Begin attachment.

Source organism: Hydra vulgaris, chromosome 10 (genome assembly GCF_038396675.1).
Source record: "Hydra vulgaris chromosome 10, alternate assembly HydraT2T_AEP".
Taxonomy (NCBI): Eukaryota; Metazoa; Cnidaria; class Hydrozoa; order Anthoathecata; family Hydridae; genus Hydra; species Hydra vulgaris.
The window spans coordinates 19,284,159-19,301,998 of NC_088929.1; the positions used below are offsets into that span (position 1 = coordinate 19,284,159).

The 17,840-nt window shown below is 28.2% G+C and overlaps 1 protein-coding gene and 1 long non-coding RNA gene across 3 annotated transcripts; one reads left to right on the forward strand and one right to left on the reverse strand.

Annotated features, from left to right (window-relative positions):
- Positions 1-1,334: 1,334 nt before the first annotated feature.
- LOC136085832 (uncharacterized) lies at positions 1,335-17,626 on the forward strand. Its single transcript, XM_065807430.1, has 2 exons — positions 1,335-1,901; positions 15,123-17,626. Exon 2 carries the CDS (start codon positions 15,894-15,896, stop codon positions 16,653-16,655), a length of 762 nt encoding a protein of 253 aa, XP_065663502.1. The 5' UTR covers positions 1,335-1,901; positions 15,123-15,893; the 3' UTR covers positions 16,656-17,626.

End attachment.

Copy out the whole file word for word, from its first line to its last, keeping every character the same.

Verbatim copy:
Source organism: Hydra vulgaris, chromosome 10 (genome assembly GCF_038396675.1).
Source record: "Hydra vulgaris chromosome 10, alternate assembly HydraT2T_AEP".
Taxonomy (NCBI): Eukaryota; Metazoa; Cnidaria; class Hydrozoa; order Anthoathecata; family Hydridae; genus Hydra; species Hydra vulgaris.
The window spans coordinates 19,284,159-19,301,998 of NC_088929.1; the positions used below are offsets into that span (position 1 = coordinate 19,284,159).

The 17,840-nt window shown below is 28.2% G+C and overlaps 1 protein-coding gene and 1 long non-coding RNA gene across 3 annotated transcripts; one reads left to right on the forward strand and one right to left on the reverse strand.

Annotated features, from left to right (window-relative positions):
- Positions 1-1,334: 1,334 nt before the first annotated feature.
- LOC136085832 (uncharacterized) lies at positions 1,335-17,626 on the forward strand. Its single transcript, XM_065807430.1, has 2 exons — positions 1,335-1,901; positions 15,123-17,626. Exon 2 carries the CDS (start codon positions 15,894-15,896, stop codon positions 16,653-16,655), a length of 762 nt encoding a protein of 253 aa, XP_065663502.1. The 5' UTR covers positions 1,335-1,901; positions 15,123-15,893; the 3' UTR covers positions 16,656-17,626.